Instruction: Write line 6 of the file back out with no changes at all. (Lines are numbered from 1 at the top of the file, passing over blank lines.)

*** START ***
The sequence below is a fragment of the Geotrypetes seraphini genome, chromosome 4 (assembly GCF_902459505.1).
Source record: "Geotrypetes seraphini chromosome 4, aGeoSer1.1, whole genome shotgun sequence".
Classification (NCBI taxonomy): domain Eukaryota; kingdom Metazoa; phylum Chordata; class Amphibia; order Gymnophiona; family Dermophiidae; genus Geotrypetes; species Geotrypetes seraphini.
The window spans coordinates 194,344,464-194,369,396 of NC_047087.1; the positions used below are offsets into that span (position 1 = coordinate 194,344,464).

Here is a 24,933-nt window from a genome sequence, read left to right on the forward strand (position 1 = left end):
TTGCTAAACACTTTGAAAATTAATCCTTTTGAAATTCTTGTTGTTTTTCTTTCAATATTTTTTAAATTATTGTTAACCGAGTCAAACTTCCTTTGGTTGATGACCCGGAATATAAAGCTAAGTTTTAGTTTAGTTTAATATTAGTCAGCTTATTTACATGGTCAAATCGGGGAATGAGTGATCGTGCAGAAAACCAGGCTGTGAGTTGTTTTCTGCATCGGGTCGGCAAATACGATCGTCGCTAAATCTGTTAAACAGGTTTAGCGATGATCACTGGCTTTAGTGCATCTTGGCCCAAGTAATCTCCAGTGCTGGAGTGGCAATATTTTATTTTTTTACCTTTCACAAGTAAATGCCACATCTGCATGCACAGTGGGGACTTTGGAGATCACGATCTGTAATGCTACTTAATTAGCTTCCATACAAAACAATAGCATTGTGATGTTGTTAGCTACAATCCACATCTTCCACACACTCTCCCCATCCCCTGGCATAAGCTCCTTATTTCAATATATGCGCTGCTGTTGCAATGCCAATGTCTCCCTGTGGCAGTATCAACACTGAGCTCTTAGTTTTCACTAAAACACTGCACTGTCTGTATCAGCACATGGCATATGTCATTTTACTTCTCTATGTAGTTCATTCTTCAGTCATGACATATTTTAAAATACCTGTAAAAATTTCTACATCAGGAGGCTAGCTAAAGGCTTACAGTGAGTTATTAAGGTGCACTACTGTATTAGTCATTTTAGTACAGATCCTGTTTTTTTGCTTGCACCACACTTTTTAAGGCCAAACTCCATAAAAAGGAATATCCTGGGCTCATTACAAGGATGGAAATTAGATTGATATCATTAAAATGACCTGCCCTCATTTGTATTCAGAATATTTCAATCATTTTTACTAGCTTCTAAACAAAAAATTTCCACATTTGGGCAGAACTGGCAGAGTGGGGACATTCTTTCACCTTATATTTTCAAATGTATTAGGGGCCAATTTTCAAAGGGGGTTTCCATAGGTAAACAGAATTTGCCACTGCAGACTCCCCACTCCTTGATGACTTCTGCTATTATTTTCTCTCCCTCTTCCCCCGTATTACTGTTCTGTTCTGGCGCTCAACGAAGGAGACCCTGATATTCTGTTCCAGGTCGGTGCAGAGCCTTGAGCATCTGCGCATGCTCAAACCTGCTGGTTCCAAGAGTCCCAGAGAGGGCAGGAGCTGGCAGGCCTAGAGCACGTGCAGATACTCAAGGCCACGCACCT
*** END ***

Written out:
TTGCTAAACACTTTGAAAATTAATCCTTTTGAAATTCTTGTTGTTTTTCTTTCAATATTTTTTAAATTATTGTTAACCGAGTCAAACTTCCTTTGGTTGATGACCCGGAATATAAAGCTAAGTTTTAGTTTAGTTTAATATTAGTCAGCTTATTTACATGGTCAAATCGGGGAATGAGTGATCGTGCAGAAAACCAGGCTGTGAGTTGTTTTCTGCATCGGGTCGGCAAATACGATCGTCGCTAAATCTGTTAAACAGGTTTAGCGATGATCACTGGCTTTAGTGCATCTTGGCCCAAGTAATCTCCAGTGCTGGAGTGGCAATATTTTATTTTTTTACCTTTCACAAGTAAATGCCACATCTGCATGCACAGTGGGGACTTTGGAGATCACGATCTGTAATGCTACTTAATTAGCTTCCATACAAAACAATAGCATTGTGATGTTGTTAGCTACAATCCACATCTTCCACACACTCTCCCCATCCCCTGGCATAAGCTCCTTATTTCAATATATGCGCTGCTGTTGCAATGCCAATGTCTCCCTGTGGCAGTATCAACACTGAGCTCTTAGTTTTCACTAAAACACTGCACTGTCTGTATCAGCACATGGCATATGTCATTTTACTTCTCTATGTAGTTCATTCTTCAGTCATGACATATTTTAAAATACCTGTAAAAATTTCTACATCAGGAGGCTAGCTAAAGGCTTACAGTGAGTTATTAAGGTGCACTACTGTATTAGTCATTTTAGTACAGATCCTGTTTTTTTGCTTGCACCACACTTTTTAAGGCCAAACTCCATAAAAAGGAATATCCTGGGCTCATTACAAGGATGGAAATTAGATTGATATCATTAAAATGACCTGCCCTCATTTGTATTCAGAATATTTCAATCATTTTTACTAGCTTCTAAACAAAAAATTTCCACATTTGGGCAGAACTGGCAGAGTGGGGACATTCTTTCACCTTATATTTTCAAATGTATTAGGGGCCAATTTTCAAAGGGGGTTTCCATAGGTAAACAGAATTTGCCACTGCAGACTCCCCACTCCTTGATGACTTCTGCTATTATTTTCTCTCCCTCTTCCCCCGTATTACTGTTCTGTTCTGGCGCTCAACGAAGGAGACCCTGATATTCTGTTCCAGGTCGGTGCAGAGCCTTGAGCATCTGCGCATGCTCAAACCTGCTGGTTCCAAGAGTCCCAGAGAGGGCAGGAGCTGGCAGGCCTAGAGCACGTGCAGATACTCAAGGCCACGCACCT